As COVID-19, otherwise known as the novel coronavirus, makes its way throughout the United States, many vulnerable Indiana nursing home residents face the stark reality that they may be the next victim of the virus. Although the virus has been taking the lives of individuals of all ages and backgrounds, the Centers for Disease Control and Prevention maintains that the virus is especially dangerous to people aged 65 and older and who have serious underlying medical conditions. Moreover, they warn that individuals who live in nursing homes or other long-term care facilities face a heightened risk of exposure and death. Indiana nursing homes may be liable for the spread of this and other diseases if they fail to exhibit appropriate precautions and abide by safety protocols.
Recent reports indicate that 15 residents and two staff members of an Indiana nursing home have been infected with the coronavirus. Out of the 15 total positive cases, one individual went home, and six others are isolated. Many more individuals experiencing symptoms are awaiting test results to determine whether they are carrying the virus. The nursing home came under criticism because they sent residents to local hospitals, potentially infecting many more people, instead of caring for those with minor symptoms on-site. They also admitted that they were not prepared to handle the outbreak of the virus when they first discovered that their residents were ill. The facility was in the process of putting together protocols, but at the time of the outbreak, they did not have plans of where an isolation unit should be. Additionally, they were still refining their cleansing and disinfecting protocols.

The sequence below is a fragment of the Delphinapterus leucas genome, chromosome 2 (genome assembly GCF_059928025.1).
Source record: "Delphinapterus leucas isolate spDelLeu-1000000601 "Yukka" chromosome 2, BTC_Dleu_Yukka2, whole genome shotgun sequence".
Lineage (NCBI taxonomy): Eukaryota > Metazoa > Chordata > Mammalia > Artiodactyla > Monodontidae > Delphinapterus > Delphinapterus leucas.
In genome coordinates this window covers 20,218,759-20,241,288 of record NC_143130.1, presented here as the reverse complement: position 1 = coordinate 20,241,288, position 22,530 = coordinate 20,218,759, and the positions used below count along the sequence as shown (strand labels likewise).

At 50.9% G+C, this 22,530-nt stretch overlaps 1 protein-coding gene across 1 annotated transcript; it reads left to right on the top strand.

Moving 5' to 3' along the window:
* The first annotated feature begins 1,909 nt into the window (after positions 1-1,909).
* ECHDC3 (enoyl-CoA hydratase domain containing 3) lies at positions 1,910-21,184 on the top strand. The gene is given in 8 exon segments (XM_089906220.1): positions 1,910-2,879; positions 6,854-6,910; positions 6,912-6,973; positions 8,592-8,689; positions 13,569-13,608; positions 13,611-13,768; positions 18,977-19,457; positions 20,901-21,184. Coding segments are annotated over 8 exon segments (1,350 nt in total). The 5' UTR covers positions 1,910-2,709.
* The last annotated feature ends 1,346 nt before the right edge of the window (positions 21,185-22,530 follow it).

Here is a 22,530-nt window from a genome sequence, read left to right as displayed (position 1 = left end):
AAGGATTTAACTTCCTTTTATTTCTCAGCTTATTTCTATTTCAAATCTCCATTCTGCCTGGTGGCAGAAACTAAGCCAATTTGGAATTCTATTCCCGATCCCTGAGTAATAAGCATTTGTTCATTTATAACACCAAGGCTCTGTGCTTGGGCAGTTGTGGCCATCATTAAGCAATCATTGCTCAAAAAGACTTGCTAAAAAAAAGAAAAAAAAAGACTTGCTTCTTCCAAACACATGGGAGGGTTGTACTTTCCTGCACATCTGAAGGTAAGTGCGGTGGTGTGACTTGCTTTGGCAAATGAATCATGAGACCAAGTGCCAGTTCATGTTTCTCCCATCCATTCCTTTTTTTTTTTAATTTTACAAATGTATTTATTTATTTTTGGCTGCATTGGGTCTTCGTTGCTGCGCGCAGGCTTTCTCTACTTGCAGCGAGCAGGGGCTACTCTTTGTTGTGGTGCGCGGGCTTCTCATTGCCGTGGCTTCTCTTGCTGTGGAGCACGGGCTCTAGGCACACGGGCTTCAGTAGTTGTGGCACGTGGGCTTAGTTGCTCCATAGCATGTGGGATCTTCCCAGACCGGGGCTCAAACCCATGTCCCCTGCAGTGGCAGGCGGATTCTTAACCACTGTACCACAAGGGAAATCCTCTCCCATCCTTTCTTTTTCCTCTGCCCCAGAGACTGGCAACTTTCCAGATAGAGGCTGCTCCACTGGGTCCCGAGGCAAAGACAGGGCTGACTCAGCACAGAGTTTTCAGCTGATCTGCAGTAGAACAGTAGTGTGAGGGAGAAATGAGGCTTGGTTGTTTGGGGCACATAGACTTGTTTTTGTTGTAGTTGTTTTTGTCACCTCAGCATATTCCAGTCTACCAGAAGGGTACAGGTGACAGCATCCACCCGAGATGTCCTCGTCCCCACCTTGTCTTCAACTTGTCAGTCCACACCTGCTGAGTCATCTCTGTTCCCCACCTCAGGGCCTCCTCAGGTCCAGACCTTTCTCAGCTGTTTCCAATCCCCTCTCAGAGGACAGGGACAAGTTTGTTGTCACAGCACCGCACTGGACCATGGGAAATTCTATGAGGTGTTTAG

Despite the challenges that nursing homes often face containing the spread of viruses, they must make concerted efforts to ensure that their facilities are safe. Some common ways nursing homes can limit the spread of disease is to train their staff on hygiene and disease transmission, engage in deep disinfecting, and limit visitors. For example, some facilities only allow visitors who have not traveled internationally in the last two weeks, are not exhibiting any signs or symptoms of respiratory infections, and have not been in contact with someone with or thought to have COVID-19. Facilities may face liability for the injuries and deaths of their residents if they fail to engage in these practices.